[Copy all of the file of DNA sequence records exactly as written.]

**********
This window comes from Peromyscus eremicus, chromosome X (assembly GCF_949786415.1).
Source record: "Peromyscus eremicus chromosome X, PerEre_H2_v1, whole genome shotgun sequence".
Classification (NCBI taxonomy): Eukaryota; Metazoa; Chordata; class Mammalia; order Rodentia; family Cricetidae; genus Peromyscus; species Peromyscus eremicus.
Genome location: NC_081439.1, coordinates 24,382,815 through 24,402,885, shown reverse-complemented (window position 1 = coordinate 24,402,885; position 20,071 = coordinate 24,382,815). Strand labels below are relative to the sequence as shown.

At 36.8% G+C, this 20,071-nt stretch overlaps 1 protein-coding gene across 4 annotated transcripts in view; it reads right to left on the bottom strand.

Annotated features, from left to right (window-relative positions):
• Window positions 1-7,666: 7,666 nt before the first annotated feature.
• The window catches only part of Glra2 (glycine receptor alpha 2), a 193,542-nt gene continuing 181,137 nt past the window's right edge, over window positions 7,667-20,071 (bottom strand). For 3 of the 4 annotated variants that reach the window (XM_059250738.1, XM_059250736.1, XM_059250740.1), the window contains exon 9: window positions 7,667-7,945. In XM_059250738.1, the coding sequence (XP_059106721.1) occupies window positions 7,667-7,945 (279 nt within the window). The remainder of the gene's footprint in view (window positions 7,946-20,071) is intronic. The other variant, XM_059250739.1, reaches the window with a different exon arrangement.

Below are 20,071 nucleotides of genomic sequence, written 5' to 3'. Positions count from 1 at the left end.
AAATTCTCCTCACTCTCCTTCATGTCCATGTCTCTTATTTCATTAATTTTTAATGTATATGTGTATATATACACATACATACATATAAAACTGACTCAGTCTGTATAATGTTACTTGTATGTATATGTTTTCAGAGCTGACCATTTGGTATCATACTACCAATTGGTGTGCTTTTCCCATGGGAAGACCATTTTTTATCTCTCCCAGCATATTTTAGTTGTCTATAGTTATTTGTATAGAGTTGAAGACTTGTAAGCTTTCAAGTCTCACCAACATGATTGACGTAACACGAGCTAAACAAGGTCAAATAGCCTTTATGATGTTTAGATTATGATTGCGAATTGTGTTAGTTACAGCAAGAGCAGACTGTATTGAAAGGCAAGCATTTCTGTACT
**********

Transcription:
This window comes from Peromyscus eremicus, chromosome X (assembly GCF_949786415.1).
Source record: "Peromyscus eremicus chromosome X, PerEre_H2_v1, whole genome shotgun sequence".
Classification (NCBI taxonomy): Eukaryota; Metazoa; Chordata; class Mammalia; order Rodentia; family Cricetidae; genus Peromyscus; species Peromyscus eremicus.
Genome location: NC_081439.1, coordinates 24,382,815 through 24,402,885, shown reverse-complemented (window position 1 = coordinate 24,402,885; position 20,071 = coordinate 24,382,815). Strand labels below are relative to the sequence as shown.

At 36.8% G+C, this 20,071-nt stretch overlaps 1 protein-coding gene across 4 annotated transcripts in view; it reads right to left on the bottom strand.

Annotated features, from left to right (window-relative positions):
• Window positions 1-7,666: 7,666 nt before the first annotated feature.
• The window catches only part of Glra2 (glycine receptor alpha 2), a 193,542-nt gene continuing 181,137 nt past the window's right edge, over window positions 7,667-20,071 (bottom strand). For 3 of the 4 annotated variants that reach the window (XM_059250738.1, XM_059250736.1, XM_059250740.1), the window contains exon 9: window positions 7,667-7,945. In XM_059250738.1, the coding sequence (XP_059106721.1) occupies window positions 7,667-7,945 (279 nt within the window). The remainder of the gene's footprint in view (window positions 7,946-20,071) is intronic. The other variant, XM_059250739.1, reaches the window with a different exon arrangement.

Below are 20,071 nucleotides of genomic sequence, written 5' to 3'. Positions count from 1 at the left end.
AAATTCTCCTCACTCTCCTTCATGTCCATGTCTCTTATTTCATTAATTTTTAATGTATATGTGTATATATACACATACATACATATAAAACTGACTCAGTCTGTATAATGTTACTTGTATGTATATGTTTTCAGAGCTGACCATTTGGTATCATACTACCAATTGGTGTGCTTTTCCCATGGGAAGACCATTTTTTATCTCTCCCAGCATATTTTAGTTGTCTATAGTTATTTGTATAGAGTTGAAGACTTGTAAGCTTTCAAGTCTCACCAACATGATTGACGTAACACGAGCTAAACAAGGTCAAATAGCCTTTATGATGTTTAGATTATGATTGCGAATTGTGTTAGTTACAGCAAGAGCAGACTGTATTGAAAGGCAAGCATTTCTGTACT